2828 and I, and maybe others, just watched Chris Hillman’s talk at the Library of Congress and he tells how the Byrds’ appealing and memorable arrangement opening on Dylan’s Mr. Tambourine Man, played by Roger McGuinn on his “jangly” Rickenbacker 12-string guitar, was straight out of J. S. Bach’s “Jesu Joy of Man’s Desiring,” and plays the strain to demonstrate. Cool.

Here is a Chopin piece I learned for recitals and competitions. It was popular, too, with the troops during the Christmas we spent touring bases in the Caribbean. When the second theme opens you can hear that a song writer borrowed from Chopin to write the popular song “I’m Always Chasing Rainbows”. As Dylan says, everyone borrows, get off my back.

Vladimir Horowitz plays Chopin's Fantasie-Impromptu Op. 66
http://www.youtube.com/watch?v=x93pwAvUkAA

Chopin is the pianist’s composer for many of us of course, with almost everything he wrote being for piano solo, with the exception of two piano concertos and a little chamber music. He is a joy to play and a joy to hear, and the more familiar you become with his music the more it gives you.

Back to the Doors though, and their wonderful music, I also love their adaptation of The Alabama Song from the 1930 Kurt Weill and Bertoldt Brecht opera The Rise and Fall of the City of Mahagonny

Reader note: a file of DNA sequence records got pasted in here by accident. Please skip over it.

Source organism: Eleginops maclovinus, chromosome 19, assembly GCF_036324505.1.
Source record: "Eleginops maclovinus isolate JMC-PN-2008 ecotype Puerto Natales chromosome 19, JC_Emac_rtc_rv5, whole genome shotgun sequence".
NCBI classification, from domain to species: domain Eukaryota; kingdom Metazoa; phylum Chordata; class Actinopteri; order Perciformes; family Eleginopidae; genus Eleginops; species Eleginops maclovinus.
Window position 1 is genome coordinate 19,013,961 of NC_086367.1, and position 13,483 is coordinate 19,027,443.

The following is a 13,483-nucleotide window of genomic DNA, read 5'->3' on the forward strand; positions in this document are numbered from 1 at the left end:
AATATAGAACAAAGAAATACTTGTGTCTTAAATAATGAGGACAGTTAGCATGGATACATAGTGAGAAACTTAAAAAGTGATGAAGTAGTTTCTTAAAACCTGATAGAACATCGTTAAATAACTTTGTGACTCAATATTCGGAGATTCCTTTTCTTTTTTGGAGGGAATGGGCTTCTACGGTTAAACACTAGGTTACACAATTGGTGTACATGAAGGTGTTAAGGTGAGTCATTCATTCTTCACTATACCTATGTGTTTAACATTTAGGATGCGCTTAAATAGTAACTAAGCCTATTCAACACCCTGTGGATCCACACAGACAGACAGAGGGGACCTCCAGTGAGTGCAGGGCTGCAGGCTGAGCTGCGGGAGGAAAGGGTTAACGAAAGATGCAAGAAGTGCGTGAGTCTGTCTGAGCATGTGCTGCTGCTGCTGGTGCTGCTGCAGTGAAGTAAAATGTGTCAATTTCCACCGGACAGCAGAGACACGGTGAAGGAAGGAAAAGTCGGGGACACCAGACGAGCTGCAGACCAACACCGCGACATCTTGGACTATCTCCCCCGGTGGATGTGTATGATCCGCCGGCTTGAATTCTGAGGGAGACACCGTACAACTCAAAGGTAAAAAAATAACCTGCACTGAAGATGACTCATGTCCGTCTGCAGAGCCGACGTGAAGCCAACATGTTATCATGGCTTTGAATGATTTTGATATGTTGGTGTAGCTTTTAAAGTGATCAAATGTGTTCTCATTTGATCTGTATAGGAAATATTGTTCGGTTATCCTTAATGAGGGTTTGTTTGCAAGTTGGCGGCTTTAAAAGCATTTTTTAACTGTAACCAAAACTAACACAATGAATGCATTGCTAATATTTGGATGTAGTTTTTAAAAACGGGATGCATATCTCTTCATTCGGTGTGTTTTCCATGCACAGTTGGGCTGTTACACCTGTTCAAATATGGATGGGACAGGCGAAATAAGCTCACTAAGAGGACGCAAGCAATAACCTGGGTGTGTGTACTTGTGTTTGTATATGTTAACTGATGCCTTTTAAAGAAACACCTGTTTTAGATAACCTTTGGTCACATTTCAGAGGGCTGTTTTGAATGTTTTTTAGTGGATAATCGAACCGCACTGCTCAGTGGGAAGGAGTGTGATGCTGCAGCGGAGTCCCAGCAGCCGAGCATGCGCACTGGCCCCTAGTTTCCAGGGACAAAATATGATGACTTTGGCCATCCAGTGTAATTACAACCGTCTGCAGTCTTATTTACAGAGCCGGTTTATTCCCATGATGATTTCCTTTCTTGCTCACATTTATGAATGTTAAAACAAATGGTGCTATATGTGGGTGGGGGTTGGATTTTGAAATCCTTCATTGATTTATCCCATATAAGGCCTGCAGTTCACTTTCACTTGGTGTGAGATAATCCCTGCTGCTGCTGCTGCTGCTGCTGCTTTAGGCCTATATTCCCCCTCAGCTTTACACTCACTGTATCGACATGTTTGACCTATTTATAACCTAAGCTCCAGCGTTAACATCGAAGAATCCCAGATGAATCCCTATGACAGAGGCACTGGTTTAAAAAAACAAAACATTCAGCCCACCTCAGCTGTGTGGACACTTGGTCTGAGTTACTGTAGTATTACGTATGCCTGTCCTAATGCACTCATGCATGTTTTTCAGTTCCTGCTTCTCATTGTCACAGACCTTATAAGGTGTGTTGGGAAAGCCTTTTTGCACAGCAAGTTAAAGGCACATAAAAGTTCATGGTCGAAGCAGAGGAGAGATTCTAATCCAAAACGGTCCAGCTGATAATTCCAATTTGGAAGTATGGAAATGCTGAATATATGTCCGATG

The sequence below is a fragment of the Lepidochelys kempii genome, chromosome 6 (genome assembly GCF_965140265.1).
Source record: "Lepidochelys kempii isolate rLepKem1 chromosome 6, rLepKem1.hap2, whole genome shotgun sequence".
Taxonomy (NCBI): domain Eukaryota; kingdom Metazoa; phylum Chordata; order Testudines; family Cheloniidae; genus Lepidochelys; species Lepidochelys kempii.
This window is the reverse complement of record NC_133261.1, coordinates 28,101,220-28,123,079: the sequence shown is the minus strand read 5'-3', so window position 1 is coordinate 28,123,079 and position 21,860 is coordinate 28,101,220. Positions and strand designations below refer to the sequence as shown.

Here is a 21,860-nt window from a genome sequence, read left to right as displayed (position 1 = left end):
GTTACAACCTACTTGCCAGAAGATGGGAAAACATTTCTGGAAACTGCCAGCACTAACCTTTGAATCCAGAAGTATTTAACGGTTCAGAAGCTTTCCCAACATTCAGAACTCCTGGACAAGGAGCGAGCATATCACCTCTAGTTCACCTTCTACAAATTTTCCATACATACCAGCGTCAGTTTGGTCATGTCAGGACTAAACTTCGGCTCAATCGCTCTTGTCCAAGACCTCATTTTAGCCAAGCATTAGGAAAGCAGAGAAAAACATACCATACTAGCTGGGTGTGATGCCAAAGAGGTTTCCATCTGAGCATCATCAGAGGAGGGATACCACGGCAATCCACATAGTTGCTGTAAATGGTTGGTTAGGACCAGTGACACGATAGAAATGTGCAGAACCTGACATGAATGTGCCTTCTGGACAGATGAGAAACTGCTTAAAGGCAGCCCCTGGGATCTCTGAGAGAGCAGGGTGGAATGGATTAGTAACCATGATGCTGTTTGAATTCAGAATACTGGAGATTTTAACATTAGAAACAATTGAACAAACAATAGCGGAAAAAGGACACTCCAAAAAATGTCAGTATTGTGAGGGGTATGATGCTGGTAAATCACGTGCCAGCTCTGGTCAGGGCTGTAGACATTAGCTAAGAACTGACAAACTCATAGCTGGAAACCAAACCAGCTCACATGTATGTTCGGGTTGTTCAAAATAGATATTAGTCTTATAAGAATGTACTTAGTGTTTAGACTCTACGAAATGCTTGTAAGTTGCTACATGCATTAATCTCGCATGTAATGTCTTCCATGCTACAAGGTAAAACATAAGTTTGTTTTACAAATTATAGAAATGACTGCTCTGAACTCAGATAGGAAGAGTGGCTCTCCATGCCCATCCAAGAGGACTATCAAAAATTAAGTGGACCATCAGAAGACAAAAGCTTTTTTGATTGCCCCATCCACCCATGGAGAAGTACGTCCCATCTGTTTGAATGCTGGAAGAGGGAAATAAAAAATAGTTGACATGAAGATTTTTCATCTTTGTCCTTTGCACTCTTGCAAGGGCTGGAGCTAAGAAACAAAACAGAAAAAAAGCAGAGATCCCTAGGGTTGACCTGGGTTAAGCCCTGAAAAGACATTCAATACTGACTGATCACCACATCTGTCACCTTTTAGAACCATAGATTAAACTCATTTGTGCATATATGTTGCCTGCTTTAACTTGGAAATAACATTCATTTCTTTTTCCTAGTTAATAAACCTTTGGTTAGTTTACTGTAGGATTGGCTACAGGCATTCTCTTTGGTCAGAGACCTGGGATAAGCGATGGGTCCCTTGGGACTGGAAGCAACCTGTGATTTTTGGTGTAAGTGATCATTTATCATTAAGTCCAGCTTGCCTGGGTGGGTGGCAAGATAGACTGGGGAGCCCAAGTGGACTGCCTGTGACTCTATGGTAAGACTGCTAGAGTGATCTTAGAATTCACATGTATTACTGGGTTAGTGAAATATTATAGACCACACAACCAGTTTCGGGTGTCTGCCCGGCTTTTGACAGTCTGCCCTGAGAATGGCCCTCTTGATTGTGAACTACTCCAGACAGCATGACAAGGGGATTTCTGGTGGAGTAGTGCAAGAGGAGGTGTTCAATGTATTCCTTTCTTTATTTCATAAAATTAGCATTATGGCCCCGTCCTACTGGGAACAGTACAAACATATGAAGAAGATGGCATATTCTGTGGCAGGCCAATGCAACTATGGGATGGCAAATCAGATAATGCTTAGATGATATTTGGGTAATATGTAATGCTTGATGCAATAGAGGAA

Here is Valentina Valente as Jenny Hill in a recent performance
at the Teatro Valli in Reggio Emilia, 2005. Show Me the Way To the Next Whiskey Bar, Oh Don't Ask Why, Oh Don't Ask Why
http://www.youtube.com/watch?v=vEqrPuhAb1s

I saw this opera performed live in San Francisco and felt it deep in my German soul <g> -- became a huge Kurt Weill fan after that. It would have been around the same time as the Doors were adapting it for their own performance because I had free tickets which meant I was working in an entry level position in the Art and Music Department at that time, (1969-1971) and we received free tickets to many performances around town, usually not enough for everyone so we fought over who got what, and I must have fought for Mahagonny. It makes me feel good that I was loving Alabama Song at the same time as the Doors were loving it and fitting it into their permanent repertoire.